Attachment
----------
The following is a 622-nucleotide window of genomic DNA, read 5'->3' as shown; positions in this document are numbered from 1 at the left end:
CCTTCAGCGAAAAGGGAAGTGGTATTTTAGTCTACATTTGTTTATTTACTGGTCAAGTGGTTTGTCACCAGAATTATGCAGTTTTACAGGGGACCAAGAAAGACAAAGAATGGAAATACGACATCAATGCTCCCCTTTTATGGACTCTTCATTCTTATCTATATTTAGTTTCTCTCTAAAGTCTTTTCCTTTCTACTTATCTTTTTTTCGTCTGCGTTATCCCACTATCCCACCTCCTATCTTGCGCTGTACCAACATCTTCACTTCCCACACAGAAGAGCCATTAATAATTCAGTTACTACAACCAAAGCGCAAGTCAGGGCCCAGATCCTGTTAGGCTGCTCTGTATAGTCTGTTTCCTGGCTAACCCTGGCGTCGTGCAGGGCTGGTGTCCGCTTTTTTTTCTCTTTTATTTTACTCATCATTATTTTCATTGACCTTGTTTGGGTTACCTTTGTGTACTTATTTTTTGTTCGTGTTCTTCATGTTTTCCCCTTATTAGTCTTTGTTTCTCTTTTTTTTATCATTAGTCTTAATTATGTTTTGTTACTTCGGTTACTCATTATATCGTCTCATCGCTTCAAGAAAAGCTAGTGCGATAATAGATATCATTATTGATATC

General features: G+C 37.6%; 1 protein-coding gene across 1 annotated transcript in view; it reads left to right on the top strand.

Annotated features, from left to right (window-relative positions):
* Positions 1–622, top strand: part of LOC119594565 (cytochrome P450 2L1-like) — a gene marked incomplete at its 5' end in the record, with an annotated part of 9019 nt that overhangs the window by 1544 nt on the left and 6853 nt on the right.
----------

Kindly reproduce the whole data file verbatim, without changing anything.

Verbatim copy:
The following is a 622-nucleotide window of genomic DNA, read 5'->3' as shown; positions in this document are numbered from 1 at the left end:
CCTTCAGCGAAAAGGGAAGTGGTATTTTAGTCTACATTTGTTTATTTACTGGTCAAGTGGTTTGTCACCAGAATTATGCAGTTTTACAGGGGACCAAGAAAGACAAAGAATGGAAATACGACATCAATGCTCCCCTTTTATGGACTCTTCATTCTTATCTATATTTAGTTTCTCTCTAAAGTCTTTTCCTTTCTACTTATCTTTTTTTCGTCTGCGTTATCCCACTATCCCACCTCCTATCTTGCGCTGTACCAACATCTTCACTTCCCACACAGAAGAGCCATTAATAATTCAGTTACTACAACCAAAGCGCAAGTCAGGGCCCAGATCCTGTTAGGCTGCTCTGTATAGTCTGTTTCCTGGCTAACCCTGGCGTCGTGCAGGGCTGGTGTCCGCTTTTTTTTCTCTTTTATTTTACTCATCATTATTTTCATTGACCTTGTTTGGGTTACCTTTGTGTACTTATTTTTTGTTCGTGTTCTTCATGTTTTCCCCTTATTAGTCTTTGTTTCTCTTTTTTTTATCATTAGTCTTAATTATGTTTTGTTACTTCGGTTACTCATTATATCGTCTCATCGCTTCAAGAAAAGCTAGTGCGATAATAGATATCATTATTGATATC

General features: G+C 37.6%; 1 protein-coding gene across 1 annotated transcript in view; it reads left to right on the top strand.

Annotated features, from left to right (window-relative positions):
* Positions 1–622, top strand: part of LOC119594565 (cytochrome P450 2L1-like) — a gene marked incomplete at its 5' end in the record, with an annotated part of 9019 nt that overhangs the window by 1544 nt on the left and 6853 nt on the right.